1 Philippine Peso = 2.21836 Pakistani Rupee
1 Philippine Peso = 0.06459 Polish Zloty
1 Philippine Peso = 106.04187 Paraguayan Guarani
1 Philippine Peso = 0.0699 Qatar Rial
1 Philippine Peso = 0.07223 Romanian New Leu
1 Philippine Peso = 1.16816 Russian Rouble
1 Philippine Peso = 16.22066 Rwanda Franc
1 Philippine Peso = 0.07202 Saudi Arabian Riyal
1 Philippine Peso = 0.14768 Solomon Islands Dollar
1 Philippine Peso = 0.25792 Seychelles Rupee
1 Philippine Peso = 0.34667 Sudanese Pound
1 Philippine Peso = 0.161 Swedish Krona
1 Philippine Peso = 0.02513 Singapore Dollar
1 Philippine Peso = 0.01349 St Helena Pound
1 Philippine Peso = 0.42646 Slovak Koruna
1 Philippine Peso = 146.53351 Sierra Leone Leone
1 Philippine Peso = 10.79316 Somali Shilling
1 Philippine Peso = 380.06338 Sao Tome Dobra
1 Philippine Peso = 0.16804 El Salvador Colon
1 Philippine Peso = 9.89015 Syrian Pound
1 Philippine Peso = 0.22917 Swaziland Lilageni
1 Philippine Peso = 0.599 Thai Baht
1 Philippine Peso = 0.04602 Tunisian Dinar
1 Philippine Peso = 0.04292 Tongan paʻanga
1 Philippine Peso = 0.07736 Turkish Lira
1 Philippine Peso = 0.12961 Trinidad Tobago Dollar
1 Philippine Peso = 0.56365 Taiwan Dollar
1 Philippine Peso = 43.7488 Tanzanian Shilling
1 Philippine Peso = 0.50259 Ukraine Hryvnia
1 Philippine Peso = 70.84694 Ugandan Shilling
1 Philippine Peso = 0.0192 United States Dollar
1 Philippine Peso = 0.54158 Uruguayan New Peso
1 Philippine Peso = 154.65719 Uzbekistan Sum
1 Philippine Peso = 1139.831 Venezuelan Bolivar
1 Philippine Peso = 437.43038 Vietnam Dong
1 Philippine Peso = 2.00538 Vanuatu Vatu
1 Philippine Peso = 0.04922 Samoa Tala
1 Philippine Peso = 10.16881 CFA Franc (BEAC)
1 Philippine Peso = 0.05185 East Caribbean Dollar
1 Philippine Peso = 10.16881 CFA Franc (BCEAO)
1 Philippine Peso = 1.83983 Pacific Franc
1 Philippine Peso = 4.79931 Yemen Riyal
1 Philippine Peso = 0.2292 South African Rand
1 Philippine Peso = 99.66391 Zambian Kwacha
1 Philippine Peso = 6.95026 Zimbabwe dollar

Warnings ignored

Media helped spread the fear. Daily, on national television, as news of the Dengvaxia scandal was reported, in the background, horrifying images of young children undergoing an autopsy to determine causes of death juxtaposed a parent’s worst fears with a nagging feeling of responsibility and helplessness that they had perhaps surrendered their children’s lives to politicians, gambled it and lost. Fear sold TV time. The ensuing anger, newspapers.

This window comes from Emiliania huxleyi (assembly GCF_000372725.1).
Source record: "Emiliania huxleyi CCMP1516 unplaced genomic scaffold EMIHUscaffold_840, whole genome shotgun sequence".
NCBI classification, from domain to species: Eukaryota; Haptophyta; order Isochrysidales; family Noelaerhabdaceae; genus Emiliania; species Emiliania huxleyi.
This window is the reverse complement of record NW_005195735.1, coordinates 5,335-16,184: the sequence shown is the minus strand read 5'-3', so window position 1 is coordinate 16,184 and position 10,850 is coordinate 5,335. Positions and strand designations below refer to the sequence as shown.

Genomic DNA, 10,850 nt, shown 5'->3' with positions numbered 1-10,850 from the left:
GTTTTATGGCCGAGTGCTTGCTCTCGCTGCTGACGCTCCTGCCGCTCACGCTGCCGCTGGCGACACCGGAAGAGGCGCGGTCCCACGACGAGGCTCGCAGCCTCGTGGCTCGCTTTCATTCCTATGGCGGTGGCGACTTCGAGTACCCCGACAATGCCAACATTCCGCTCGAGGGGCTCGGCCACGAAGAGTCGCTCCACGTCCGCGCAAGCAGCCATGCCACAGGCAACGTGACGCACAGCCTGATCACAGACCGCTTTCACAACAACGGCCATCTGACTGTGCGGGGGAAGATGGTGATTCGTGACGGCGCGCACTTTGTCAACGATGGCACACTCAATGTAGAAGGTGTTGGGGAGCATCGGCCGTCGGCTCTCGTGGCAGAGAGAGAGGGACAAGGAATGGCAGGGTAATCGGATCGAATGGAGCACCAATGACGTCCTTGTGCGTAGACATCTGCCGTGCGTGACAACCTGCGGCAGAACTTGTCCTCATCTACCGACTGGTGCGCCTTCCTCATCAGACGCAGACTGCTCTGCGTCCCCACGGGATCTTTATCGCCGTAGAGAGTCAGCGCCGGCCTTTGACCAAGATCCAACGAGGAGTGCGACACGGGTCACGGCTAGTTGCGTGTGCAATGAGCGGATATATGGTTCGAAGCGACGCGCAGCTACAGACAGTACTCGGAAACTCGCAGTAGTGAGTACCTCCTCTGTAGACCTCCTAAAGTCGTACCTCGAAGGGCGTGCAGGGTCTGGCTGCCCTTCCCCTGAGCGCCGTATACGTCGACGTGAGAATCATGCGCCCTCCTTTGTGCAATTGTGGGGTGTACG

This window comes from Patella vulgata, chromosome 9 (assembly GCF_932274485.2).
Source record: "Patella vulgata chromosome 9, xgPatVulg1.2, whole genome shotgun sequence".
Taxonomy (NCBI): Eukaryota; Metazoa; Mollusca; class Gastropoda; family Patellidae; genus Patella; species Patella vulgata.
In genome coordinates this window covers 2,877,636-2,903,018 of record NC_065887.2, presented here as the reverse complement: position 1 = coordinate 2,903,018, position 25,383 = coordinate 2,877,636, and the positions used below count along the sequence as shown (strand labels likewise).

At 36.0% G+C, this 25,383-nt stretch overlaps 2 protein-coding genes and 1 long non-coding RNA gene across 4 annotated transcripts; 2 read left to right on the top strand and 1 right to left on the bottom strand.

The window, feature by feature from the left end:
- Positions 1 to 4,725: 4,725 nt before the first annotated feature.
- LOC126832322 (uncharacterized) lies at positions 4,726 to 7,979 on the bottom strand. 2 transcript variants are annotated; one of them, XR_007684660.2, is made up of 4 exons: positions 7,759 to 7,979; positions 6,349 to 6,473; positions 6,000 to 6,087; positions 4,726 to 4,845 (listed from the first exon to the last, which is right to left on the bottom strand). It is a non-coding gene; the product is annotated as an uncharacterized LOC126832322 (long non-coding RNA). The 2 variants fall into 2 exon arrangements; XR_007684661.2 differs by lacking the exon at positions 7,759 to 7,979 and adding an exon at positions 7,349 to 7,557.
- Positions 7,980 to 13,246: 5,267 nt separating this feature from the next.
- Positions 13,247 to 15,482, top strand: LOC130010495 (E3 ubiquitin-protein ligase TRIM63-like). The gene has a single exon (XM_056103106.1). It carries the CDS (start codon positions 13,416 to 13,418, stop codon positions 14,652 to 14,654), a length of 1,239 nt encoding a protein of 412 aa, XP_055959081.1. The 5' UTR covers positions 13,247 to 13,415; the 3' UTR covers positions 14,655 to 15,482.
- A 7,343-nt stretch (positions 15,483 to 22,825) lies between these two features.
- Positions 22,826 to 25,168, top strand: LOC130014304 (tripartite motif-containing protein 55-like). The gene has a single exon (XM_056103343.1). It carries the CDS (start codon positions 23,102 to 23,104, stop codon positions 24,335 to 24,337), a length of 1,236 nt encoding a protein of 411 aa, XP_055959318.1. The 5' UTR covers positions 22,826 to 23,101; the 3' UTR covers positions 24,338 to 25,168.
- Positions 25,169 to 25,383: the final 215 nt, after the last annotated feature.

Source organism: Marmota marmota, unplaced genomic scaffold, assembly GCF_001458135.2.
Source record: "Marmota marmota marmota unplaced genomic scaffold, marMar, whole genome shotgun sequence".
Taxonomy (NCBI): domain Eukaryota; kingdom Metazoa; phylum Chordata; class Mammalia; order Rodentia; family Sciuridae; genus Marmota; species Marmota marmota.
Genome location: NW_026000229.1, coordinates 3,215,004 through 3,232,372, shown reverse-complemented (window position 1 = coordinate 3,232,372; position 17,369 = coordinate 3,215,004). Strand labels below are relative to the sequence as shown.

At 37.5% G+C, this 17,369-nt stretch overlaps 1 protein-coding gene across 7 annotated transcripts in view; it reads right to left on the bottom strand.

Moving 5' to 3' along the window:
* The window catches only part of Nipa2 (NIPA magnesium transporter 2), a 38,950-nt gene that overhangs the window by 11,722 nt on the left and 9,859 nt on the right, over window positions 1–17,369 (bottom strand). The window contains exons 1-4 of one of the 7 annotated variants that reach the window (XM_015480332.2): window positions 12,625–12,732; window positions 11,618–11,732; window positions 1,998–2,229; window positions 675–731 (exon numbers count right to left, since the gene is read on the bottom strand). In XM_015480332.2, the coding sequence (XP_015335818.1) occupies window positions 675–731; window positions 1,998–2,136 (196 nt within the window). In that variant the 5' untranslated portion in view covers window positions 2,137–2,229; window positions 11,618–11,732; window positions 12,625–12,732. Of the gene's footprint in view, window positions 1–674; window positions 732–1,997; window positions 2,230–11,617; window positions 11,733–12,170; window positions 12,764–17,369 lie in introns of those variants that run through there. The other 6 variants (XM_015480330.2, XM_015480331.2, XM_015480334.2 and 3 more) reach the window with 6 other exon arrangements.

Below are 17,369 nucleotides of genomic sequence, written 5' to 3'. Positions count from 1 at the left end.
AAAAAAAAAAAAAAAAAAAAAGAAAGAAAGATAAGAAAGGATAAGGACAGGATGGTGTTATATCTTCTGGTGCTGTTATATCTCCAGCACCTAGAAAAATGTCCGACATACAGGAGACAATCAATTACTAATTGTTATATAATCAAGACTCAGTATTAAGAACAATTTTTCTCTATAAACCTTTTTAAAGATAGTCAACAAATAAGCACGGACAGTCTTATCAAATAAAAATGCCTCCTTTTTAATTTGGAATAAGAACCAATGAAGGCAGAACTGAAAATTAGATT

The scandal was a question of trust, or its betrayal. Had the Dengvaxia vaccination program been rolled out properly, gradually phased through physicians, creating a doctor-patient relationship with requisite prescreening and informed consent, rather than recklessly en masse as the Department of Health had done, the fears, feelings of betrayal and trauma would have been mitigated.

Fortunately, the numbers are sobering, albeit now overwhelmed, manhandled by PR operators and politicians playing to public opinion.

The fact is that not all vaccinated seronegative children will develop severe dengue. The drug maker’s data is four out of every thousand. That’s 0.40 percent. Compare that to the unvaccinated seronegative’s chance of contracting severe dengue of 0.20 percent. 

Sanofi Pasteur’s numbers double the risk but the probability remains small and this doubling applies only to the probable 20 percent seronegatives vaccinated with Dengvaxia --  a percentage of prevalence culled from only two areas, and thus could be wildly extrapolated and statistically unrepresentative. Fortunately, the rest will be protected by the vaccine at varying efficacy rates depending on age, serostatus and other factors.

Apart from Sanofi’s numbers, in a paper published on Dec. 21, 2016 by Maíra Aguiar, Nico Stollenwerk and Scott B. Halstead entitled “The Impact of the Newly Licensed Dengue Vaccine in Endemic Countries,” they wrote “The vaccine mimics the immunological effect of a primary dengue infection sensitizing them to a more severe secondary infection...These sensitized individuals when naturally infected for the first time have a 10 percent higher probability of hospitalization as compared to individuals acquiring the natural secondary dengue infection. Thus, when seropositive individuals are vaccinated the result is protection while vaccinated seronegative individuals becoming infected for the first time have higher chance to develop severe disease and being hospitalized.”